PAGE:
The enclosed trough 14 receives fermenting beer from first conduits 16a-h. In a preferred embodiment enclosed trough 14 is tubular. In a more preferred embodiment enclosed trough 14 is about 3 inches in diameter, and in a most preferred embodiment is comprised of stainless steel. A pressure relief valve and/or a sampling port (not shown) can be provided on enclosed trough 14, preferably at a higher end, described below, of enclosed trough 14.
Enclosed trough 14 is sloped towards enclosed catch pot 18, so that an end of enclosed trough 14 distal or further from catch pot 18 is higher than an end of enclosed trough 14 proximal or closer to catch pot 18. This slope of enclosed trough 14 allows beer and yeast to flow to enclosed catch pot 18. The angle of this slope can vary from about 0.1° to about 20°. Preferably the angle of the slope is about 2° to about 4°. Preferably the angle of the slope is adjustable so that the angle of enclosed trough 14 can be adjusted in place. Most preferably enclosed trough 14 is connected to support legs 36a-b which are adjustable in height. A typical height from the floor to the top of enclosed trough 14 is about 55 inches. Enclosed trough 14 can be a single unitary piece or can be constructed of sections. In one embodiment enclosed trough 14 comprises two sections, one section 52.25 inches long and the other section 67.5 inches long. This length of enclosed trough 14 is sufficient to accommodate four 60 gallon barrels positioned adjacent to each other on one side of enclosed trough 14 and four 60 gallon barrels positioned adjacent to each other on the other side of enclosed trough 14, as illustrated in FIG. 1. By lengthening enclosed trough 14 additional barrels could be adjacently accommodated. Alternatively, additional barrels could be stacked in racks and connected to an unextended enclosed trough 14. The present invention can be adapted so that it can be used with a single wooden barrel up to any number of barrels desired to provide a given volume of beer. Preferably, at least two barrels are used and the number of wooden barrels is increased by multiples of two such that a pair of barrels are placed opposite to each other which allows for an efficient use of space in the connection of a pair of wooden barrels to enclosed trough 14. However, other configurations using a sealed beer circulating system and wooden barrels are within the scope of the invention.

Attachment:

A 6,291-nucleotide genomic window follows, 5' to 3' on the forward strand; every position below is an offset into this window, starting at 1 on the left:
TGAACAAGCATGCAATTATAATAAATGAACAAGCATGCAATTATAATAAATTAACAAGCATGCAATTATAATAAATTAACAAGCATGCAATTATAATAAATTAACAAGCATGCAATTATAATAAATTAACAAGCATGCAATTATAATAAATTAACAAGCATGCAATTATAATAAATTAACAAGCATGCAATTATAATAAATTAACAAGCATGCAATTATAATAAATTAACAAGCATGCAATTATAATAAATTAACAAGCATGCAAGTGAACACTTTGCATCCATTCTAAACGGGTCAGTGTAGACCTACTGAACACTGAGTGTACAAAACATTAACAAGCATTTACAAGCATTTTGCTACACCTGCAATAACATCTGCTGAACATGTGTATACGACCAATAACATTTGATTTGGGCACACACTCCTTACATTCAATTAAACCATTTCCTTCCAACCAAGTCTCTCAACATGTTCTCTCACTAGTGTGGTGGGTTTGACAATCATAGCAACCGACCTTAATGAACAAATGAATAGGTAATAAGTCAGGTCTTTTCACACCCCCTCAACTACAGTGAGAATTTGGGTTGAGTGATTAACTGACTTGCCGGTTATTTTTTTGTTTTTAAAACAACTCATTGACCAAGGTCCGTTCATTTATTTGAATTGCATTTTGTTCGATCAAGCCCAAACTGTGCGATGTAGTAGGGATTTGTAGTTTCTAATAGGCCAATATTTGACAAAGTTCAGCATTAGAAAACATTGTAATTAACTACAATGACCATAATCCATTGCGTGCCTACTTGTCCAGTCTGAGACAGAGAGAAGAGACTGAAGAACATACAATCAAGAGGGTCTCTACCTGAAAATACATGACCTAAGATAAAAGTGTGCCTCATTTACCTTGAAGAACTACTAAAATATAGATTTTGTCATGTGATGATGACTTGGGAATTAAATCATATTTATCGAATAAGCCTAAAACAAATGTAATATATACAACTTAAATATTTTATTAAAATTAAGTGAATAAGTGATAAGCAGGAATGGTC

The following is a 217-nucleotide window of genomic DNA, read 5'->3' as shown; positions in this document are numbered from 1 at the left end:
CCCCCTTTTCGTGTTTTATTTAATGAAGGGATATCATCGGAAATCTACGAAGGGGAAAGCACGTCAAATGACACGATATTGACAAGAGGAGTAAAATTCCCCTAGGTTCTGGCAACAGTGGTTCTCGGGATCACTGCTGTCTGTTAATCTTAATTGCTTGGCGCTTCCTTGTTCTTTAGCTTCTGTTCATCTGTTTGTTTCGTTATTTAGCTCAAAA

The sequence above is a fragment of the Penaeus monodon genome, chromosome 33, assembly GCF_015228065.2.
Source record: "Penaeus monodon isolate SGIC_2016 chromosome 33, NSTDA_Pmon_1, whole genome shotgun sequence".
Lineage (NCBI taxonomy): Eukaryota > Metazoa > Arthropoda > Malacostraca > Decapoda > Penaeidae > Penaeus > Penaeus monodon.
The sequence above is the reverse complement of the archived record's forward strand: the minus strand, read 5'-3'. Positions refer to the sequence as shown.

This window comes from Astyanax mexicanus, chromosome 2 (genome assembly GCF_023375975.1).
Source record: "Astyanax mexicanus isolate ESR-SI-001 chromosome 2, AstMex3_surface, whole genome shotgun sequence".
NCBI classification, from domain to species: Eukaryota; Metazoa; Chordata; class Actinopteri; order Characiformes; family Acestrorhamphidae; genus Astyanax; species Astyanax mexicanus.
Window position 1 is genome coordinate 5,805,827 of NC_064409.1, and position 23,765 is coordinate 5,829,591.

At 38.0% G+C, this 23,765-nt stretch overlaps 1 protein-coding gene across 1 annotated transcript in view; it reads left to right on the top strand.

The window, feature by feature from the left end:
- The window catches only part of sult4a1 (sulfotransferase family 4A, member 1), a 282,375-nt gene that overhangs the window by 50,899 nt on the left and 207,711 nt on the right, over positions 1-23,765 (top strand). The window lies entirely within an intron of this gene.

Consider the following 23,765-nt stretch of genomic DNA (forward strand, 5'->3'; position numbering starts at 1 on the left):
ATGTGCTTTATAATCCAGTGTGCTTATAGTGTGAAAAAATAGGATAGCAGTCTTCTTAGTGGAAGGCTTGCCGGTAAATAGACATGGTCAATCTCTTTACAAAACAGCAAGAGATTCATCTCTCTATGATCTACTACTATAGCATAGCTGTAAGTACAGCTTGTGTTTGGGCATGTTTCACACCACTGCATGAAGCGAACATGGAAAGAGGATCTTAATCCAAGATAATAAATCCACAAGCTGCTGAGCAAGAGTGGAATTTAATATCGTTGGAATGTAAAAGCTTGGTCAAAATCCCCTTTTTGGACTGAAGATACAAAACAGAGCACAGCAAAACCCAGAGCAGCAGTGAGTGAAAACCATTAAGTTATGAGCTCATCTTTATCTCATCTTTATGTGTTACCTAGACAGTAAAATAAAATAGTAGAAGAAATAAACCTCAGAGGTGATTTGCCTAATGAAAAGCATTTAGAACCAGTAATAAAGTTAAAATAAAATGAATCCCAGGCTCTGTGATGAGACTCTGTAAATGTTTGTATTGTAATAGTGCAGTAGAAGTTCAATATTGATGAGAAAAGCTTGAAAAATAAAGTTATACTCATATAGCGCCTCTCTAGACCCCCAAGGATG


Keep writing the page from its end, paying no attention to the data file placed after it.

Catch pot 18 can be obtained from suppliers of brewing equipment. In a preferred embodiment a 15.5 gallon cylindroconical fermenter vessel is used as catch pot 18. In a preferred embodiment catch pot 18 includes cooling jackets which can refrigerate the contents of enclosed catch pot 18. Beer, yeast, and other material is directed to catch pot 18 from the fermenting beer in wooden barrels 10a-h via sealed conduits 16a-h and downward sloping enclosed trough 14. Yeast settles out and separates from the beer in enclosed catch pot 18. When eight 60 gallon wooden barrels are used the cooling jackets need not be used as the temperature does not vary greatly, but is typically between about 69° F. to about 75° F. At this temperature a fruity character is imparted to the beer and oak extraction of flavor into the beer occurs.
The beer is returned to wooden barrels 10a-h through second conduits 24a-b via connecting member 22 and valve 22a, which is opened to allow flow. Internal racking arm 27 rotatably connected to connecting member 22 is movable by means of handle 29 to so only the beer pulled from catch pot 18 but yeast at the bottom of catch pot 18 is not pulled. Preferably a flow connection is provided between second conduits 24a-b and vertical sections of the first conduits 16a-h, as depicted in FIGS. 1-2. Most preferably the flow control means, such as valves 37a-h, are disposed between the vertical sections of first conduits 16a-h and second conduits 24a-b as shown in FIGS. 1-2. Preferably Definox butterfly valves with tri-clamp fittings are used.